Financial managers held about 506,000 jobs in 2006. Although they can be found in every industry, approximately 3 out of 10 were employed by finance and insurance establishments, such as banks, savings institutions, finance companies, credit unions, insurance carriers, and securities dealers. About 8 percent worked for Federal, State, or local government.

Employment growth for financial managers is expected is to be about as fast as the average for all occupations. However, applicants will likely face strong competition for jobs. Those with a masters’ degree and a certification will have the best opportunities.

As banks expand the range of products and services they offer to include insurance and investment products, branch managers with knowledge in these areas will be needed. As a result, candidates who are licensed to sell insurance or securities will have the most favorable prospects.

Median annual earnings of wage and salary financial managers were $90,970 in May 2006. The middle 50 percent earned between $66,690 and $125,180. The lowest 10 percent earned less than $50,290 while the top 10 percent earned more than $145,600.

Median annual earnings in the industries employing the largest numbers of financial managers

According to a survey by Robert Half International, a staffing services firm specializing in accounting and finance professionals, directors of finance earned between $79,000 and $184,000 in 2007, and corporate controllers earned between $61,250 and $149,250.

Large organizations often pay more than small ones, and salary levels also can depend on the type of industry and location.

Many financial managers in both public and private industry receive additional compensation in the form of bonuses, which, like salaries, vary substantially by size of firm.

Deferred compensation in the form of stock options is becoming more common, especially for senior-level execs. Instant millionaires, or sometimes even billionaires, are often created this way.

So, how do you start? With the degree, of course!

A bachelor’s degree (in finance, accounting, economics, or business administration) is the minimum academic preparation for financial managers.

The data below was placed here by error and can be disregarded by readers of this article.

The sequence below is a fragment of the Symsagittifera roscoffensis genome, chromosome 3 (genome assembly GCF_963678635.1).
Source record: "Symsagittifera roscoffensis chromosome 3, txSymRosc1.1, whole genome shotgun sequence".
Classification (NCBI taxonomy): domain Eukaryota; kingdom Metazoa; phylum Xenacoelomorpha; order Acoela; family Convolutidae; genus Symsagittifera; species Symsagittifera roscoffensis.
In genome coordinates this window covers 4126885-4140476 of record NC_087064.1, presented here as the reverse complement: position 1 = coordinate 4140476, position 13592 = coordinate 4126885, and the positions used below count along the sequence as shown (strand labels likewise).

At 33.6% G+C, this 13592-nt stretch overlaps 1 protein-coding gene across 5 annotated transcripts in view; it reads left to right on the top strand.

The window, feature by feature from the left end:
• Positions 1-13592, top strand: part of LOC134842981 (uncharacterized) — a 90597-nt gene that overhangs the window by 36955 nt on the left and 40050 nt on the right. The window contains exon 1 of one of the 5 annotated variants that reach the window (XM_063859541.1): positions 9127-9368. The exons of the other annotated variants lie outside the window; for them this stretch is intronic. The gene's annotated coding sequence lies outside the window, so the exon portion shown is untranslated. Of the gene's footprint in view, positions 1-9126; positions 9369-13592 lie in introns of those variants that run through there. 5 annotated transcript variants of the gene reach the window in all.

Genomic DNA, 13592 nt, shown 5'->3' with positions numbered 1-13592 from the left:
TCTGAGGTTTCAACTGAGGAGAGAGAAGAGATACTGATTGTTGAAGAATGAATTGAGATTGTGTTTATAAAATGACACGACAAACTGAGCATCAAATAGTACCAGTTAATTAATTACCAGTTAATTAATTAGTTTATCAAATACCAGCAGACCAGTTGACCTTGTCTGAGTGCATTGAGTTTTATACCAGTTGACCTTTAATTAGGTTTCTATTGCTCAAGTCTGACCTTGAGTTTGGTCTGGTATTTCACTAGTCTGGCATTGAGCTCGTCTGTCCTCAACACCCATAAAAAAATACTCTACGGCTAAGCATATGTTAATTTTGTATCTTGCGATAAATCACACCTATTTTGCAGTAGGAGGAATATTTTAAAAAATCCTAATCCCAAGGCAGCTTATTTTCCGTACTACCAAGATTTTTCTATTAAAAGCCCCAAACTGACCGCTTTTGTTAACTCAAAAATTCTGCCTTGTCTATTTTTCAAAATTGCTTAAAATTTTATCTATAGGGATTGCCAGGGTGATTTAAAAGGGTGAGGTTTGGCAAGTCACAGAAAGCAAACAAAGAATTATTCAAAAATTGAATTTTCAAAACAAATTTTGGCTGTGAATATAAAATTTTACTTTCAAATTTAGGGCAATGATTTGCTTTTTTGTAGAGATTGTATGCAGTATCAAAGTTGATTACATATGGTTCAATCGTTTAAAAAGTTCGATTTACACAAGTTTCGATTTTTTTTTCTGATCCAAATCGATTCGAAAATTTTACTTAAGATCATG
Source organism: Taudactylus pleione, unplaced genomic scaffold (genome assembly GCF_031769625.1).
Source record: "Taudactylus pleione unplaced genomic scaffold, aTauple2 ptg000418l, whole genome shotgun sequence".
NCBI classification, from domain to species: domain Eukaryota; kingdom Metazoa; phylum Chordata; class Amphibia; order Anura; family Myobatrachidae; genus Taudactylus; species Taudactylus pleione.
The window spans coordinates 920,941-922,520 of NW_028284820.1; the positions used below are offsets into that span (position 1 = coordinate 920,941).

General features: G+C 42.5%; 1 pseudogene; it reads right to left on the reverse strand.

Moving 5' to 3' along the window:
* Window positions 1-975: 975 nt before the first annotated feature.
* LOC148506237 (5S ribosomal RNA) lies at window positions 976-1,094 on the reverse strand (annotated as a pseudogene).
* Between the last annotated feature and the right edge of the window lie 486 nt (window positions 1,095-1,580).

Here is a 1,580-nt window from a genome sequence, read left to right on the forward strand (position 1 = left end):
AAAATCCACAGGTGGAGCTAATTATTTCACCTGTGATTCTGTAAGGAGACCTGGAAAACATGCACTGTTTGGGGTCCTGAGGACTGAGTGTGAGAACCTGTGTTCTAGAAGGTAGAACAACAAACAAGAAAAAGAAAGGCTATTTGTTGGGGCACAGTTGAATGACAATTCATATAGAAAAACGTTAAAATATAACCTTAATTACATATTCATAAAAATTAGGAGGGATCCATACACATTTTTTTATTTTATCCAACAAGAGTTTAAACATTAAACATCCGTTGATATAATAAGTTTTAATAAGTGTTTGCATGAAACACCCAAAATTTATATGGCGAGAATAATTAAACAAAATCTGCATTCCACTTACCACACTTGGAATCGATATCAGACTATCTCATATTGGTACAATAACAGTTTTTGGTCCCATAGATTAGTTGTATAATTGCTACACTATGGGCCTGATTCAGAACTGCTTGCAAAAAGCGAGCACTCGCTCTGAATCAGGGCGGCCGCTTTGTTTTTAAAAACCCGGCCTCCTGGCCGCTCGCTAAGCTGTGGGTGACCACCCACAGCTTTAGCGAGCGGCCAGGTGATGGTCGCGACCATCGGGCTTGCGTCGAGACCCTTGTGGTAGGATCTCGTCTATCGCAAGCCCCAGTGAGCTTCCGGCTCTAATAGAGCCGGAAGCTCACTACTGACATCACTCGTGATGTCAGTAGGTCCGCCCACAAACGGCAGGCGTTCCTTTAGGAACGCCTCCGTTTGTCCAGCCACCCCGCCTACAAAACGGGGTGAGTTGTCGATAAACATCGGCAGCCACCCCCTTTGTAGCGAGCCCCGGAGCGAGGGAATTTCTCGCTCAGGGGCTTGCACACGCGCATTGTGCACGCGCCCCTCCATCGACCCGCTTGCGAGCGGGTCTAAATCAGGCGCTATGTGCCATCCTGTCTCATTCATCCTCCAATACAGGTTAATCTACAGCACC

At higher levels, employers want graduates with a master’s degree, preferably an MBA in business administration, economics, finance, or risk management.

Continuing education is vital to financial managers, who must cope with the growing complexity of global trade, changes in Federal and State laws and regulations, and the proliferation of new and complex financial instruments.

Firms expect their managers to keep developing and broadening their knowledge. This means graduate courses at colleges and universities, or attending the latest conferences related to their specialty.

Why so much pressure? Because such vast sums are at stake— academic financial programs develop strong analytical skills. Managers must also continually master the latest financial analysis methods and technology.

So, go for a bachelor’s degree in finance, or accounting, or a related field. That’s your minimum academic preparation. Yes, it takes work and study. Everyone starts there.

And remember, employers increasingly seek graduates with a master’s degree in business administration, economics, finance, or risk management.

With a strong degree, like an MBA in Finance, you’ll find yourself in rising demand in our cash-strapped economy.

The MBA can put you on the high road, with the big dogs, in the big companies.

And your chances of building your own personal fortune are exponentially greater— because you’ll be the one who knows how to run the money!

For information about careers and certification in financial management, contact:

  • Financial Management Association International, College of Business Administration, University of South Florida, Tampa, FL 33620. http://www.fma.org

For information about careers in financial and treasury management and the Certified Treasury Professional program, contact:

  • Association for Financial Professionals, 7315 Wisconsin Ave., Suite 600 West, Bethesda, MD 20814. http://www.afponline.org

For information about the Chartered Financial Analyst program, contact:

For information on The American Institute of Banking and its programs, contact:

  • American Bankers Association, 1120 Connecticut Ave. NW, Washington, DC 20036.

For information about the Certified in Management Accounting designation, contact: